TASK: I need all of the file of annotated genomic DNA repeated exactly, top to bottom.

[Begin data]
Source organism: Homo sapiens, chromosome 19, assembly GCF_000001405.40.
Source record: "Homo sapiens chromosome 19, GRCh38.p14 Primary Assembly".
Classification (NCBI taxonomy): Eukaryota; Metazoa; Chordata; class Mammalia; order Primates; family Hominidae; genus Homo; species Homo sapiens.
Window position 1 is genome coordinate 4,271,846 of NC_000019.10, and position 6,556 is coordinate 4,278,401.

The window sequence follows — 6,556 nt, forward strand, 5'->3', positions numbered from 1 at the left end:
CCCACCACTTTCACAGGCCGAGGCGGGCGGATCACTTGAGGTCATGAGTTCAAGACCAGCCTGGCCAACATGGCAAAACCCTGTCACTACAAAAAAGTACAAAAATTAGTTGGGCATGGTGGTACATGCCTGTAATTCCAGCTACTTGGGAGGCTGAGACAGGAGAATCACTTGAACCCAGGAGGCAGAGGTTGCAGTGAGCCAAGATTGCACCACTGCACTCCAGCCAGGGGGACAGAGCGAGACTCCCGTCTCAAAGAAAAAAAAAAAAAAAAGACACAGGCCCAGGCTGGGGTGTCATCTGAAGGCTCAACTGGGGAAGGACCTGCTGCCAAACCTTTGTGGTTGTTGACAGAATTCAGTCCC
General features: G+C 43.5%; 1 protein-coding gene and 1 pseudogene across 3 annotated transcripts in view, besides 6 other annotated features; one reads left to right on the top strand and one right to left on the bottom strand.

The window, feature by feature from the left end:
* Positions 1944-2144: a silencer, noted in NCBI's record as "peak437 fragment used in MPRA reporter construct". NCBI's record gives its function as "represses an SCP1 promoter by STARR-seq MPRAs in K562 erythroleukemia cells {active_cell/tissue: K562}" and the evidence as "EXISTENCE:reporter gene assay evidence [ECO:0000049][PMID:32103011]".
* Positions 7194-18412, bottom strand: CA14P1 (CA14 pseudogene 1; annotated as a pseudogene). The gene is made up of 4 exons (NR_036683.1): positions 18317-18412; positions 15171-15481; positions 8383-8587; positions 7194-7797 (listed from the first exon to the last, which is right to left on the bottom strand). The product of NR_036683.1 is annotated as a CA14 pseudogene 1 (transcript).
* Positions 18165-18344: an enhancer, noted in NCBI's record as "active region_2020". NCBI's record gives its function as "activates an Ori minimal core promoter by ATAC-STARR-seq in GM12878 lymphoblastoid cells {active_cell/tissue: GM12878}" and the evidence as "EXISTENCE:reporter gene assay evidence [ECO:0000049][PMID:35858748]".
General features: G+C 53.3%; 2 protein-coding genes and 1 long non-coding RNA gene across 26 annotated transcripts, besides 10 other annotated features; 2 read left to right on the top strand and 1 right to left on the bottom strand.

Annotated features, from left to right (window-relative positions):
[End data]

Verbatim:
Source organism: Homo sapiens, chromosome 19, assembly GCF_000001405.40.
Source record: "Homo sapiens chromosome 19, GRCh38.p14 Primary Assembly".
Classification (NCBI taxonomy): Eukaryota; Metazoa; Chordata; class Mammalia; order Primates; family Hominidae; genus Homo; species Homo sapiens.
Window position 1 is genome coordinate 4,271,846 of NC_000019.10, and position 6,556 is coordinate 4,278,401.

The window sequence follows — 6,556 nt, forward strand, 5'->3', positions numbered from 1 at the left end:
CCCACCACTTTCACAGGCCGAGGCGGGCGGATCACTTGAGGTCATGAGTTCAAGACCAGCCTGGCCAACATGGCAAAACCCTGTCACTACAAAAAAGTACAAAAATTAGTTGGGCATGGTGGTACATGCCTGTAATTCCAGCTACTTGGGAGGCTGAGACAGGAGAATCACTTGAACCCAGGAGGCAGAGGTTGCAGTGAGCCAAGATTGCACCACTGCACTCCAGCCAGGGGGACAGAGCGAGACTCCCGTCTCAAAGAAAAAAAAAAAAAAAAGACACAGGCCCAGGCTGGGGTGTCATCTGAAGGCTCAACTGGGGAAGGACCTGCTGCCAAACCTTTGTGGTTGTTGACAGAATTCAGTCCC
General features: G+C 43.5%; 1 protein-coding gene and 1 pseudogene across 3 annotated transcripts in view, besides 6 other annotated features; one reads left to right on the top strand and one right to left on the bottom strand.

The window, feature by feature from the left end:
* Positions 1944-2144: a silencer, noted in NCBI's record as "peak437 fragment used in MPRA reporter construct". NCBI's record gives its function as "represses an SCP1 promoter by STARR-seq MPRAs in K562 erythroleukemia cells {active_cell/tissue: K562}" and the evidence as "EXISTENCE:reporter gene assay evidence [ECO:0000049][PMID:32103011]".
* Positions 7194-18412, bottom strand: CA14P1 (CA14 pseudogene 1; annotated as a pseudogene). The gene is made up of 4 exons (NR_036683.1): positions 18317-18412; positions 15171-15481; positions 8383-8587; positions 7194-7797 (listed from the first exon to the last, which is right to left on the bottom strand). The product of NR_036683.1 is annotated as a CA14 pseudogene 1 (transcript).
* Positions 18165-18344: an enhancer, noted in NCBI's record as "active region_2020". NCBI's record gives its function as "activates an Ori minimal core promoter by ATAC-STARR-seq in GM12878 lymphoblastoid cells {active_cell/tissue: GM12878}" and the evidence as "EXISTENCE:reporter gene assay evidence [ECO:0000049][PMID:35858748]".
General features: G+C 53.3%; 2 protein-coding genes and 1 long non-coding RNA gene across 26 annotated transcripts, besides 10 other annotated features; 2 read left to right on the top strand and 1 right to left on the bottom strand.

Annotated features, from left to right (window-relative positions):